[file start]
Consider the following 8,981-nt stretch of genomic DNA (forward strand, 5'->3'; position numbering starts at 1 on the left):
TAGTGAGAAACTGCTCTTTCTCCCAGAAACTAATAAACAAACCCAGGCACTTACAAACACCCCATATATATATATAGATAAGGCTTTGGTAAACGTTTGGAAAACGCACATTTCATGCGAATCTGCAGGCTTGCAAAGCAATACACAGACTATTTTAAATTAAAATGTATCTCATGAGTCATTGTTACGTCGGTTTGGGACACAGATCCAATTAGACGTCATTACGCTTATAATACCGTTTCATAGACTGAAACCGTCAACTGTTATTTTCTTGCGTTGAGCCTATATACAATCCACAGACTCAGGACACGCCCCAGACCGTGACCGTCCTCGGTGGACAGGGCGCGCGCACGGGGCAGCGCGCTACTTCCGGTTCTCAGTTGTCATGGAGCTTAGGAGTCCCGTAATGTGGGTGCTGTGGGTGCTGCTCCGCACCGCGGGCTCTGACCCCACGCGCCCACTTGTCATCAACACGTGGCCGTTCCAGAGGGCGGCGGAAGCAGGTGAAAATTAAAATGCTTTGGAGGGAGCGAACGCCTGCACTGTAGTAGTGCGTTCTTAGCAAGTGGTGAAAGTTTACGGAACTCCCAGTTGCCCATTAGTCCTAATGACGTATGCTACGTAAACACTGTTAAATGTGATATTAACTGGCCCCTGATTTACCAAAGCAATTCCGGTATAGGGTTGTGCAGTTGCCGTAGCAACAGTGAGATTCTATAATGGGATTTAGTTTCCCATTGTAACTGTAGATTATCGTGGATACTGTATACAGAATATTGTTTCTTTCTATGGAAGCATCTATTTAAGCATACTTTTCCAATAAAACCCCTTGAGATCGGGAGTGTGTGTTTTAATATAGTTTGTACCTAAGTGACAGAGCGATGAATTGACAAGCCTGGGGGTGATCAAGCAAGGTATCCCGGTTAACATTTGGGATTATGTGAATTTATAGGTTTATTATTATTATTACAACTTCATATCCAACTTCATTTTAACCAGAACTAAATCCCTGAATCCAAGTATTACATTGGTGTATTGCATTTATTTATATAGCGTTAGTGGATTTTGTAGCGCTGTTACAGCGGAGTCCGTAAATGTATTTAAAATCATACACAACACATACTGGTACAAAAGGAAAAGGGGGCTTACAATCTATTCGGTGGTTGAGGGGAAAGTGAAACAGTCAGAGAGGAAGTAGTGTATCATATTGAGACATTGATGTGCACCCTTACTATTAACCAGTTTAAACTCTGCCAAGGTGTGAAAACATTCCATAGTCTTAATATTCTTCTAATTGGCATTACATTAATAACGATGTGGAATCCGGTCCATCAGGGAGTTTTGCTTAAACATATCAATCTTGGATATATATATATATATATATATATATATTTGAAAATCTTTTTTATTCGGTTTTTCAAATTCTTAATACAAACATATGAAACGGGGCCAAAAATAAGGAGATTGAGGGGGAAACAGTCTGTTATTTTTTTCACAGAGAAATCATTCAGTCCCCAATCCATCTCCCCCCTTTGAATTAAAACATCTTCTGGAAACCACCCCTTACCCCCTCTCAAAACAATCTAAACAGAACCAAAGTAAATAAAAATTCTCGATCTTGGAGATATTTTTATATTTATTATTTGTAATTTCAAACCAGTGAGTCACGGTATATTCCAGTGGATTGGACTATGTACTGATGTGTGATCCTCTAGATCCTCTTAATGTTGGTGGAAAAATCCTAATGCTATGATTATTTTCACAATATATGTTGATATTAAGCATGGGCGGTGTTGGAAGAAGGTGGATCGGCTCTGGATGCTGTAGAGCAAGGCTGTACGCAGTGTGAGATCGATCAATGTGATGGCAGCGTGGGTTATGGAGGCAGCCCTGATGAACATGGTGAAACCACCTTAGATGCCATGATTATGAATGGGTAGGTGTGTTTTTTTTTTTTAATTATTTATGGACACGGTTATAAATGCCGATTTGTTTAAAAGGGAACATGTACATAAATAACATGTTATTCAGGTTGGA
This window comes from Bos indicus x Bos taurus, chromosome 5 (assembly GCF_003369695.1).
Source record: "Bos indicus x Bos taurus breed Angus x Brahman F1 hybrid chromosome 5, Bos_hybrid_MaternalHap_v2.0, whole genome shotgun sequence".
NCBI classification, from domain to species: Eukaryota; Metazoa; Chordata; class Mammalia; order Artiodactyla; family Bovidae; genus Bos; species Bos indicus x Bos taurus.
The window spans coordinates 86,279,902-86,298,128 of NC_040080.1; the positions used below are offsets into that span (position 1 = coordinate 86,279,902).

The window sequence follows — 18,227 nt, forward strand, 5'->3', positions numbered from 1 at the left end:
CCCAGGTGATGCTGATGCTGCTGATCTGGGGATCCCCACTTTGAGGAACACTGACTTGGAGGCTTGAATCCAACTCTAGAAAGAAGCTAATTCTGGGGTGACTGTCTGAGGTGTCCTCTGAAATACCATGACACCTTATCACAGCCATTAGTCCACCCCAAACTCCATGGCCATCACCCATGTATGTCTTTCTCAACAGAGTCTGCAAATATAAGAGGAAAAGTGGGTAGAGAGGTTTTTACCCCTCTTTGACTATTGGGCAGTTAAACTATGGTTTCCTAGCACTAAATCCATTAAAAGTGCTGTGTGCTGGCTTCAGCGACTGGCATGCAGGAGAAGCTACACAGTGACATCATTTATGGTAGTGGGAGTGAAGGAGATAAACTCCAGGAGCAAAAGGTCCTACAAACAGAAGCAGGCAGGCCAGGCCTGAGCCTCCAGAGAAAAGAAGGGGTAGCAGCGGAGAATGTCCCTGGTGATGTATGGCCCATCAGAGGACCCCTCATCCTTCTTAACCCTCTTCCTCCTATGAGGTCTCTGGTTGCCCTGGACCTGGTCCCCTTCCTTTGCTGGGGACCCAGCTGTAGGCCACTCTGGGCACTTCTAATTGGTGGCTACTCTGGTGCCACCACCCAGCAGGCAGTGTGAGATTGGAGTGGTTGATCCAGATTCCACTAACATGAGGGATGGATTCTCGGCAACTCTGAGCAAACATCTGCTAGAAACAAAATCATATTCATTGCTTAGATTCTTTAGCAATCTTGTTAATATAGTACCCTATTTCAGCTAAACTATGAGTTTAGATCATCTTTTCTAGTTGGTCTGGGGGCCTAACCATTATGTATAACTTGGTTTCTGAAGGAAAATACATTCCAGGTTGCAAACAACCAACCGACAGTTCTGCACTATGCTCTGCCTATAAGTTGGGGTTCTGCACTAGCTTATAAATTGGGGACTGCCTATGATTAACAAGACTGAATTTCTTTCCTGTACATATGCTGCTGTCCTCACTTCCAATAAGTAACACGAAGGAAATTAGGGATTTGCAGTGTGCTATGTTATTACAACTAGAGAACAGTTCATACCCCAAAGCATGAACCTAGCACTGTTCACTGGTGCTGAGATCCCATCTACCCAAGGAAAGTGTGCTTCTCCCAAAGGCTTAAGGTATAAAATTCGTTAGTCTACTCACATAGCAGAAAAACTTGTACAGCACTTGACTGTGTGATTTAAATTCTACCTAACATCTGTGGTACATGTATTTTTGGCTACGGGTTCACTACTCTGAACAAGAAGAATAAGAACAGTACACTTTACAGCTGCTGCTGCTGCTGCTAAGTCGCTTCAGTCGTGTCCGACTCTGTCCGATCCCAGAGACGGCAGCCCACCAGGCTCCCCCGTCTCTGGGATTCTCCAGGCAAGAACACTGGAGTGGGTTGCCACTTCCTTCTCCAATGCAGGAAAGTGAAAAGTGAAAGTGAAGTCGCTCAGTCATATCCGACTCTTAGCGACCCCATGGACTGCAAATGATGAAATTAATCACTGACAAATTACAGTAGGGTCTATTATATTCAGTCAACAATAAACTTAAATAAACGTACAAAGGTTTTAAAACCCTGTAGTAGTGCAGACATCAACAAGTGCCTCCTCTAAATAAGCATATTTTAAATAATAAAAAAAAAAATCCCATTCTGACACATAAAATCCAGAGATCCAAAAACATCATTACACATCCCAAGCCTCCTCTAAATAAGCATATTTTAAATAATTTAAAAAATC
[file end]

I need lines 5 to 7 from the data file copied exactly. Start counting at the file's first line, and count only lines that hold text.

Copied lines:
NCBI classification, from domain to species: Eukaryota; Metazoa; Chordata; class Mammalia; order Artiodactyla; family Bovidae; genus Bos; species Bos indicus x Bos taurus.
The window spans coordinates 86,279,902-86,298,128 of NC_040080.1; the positions used below are offsets into that span (position 1 = coordinate 86,279,902).

The window sequence follows — 18,227 nt, forward strand, 5'->3', positions numbered from 1 at the left end: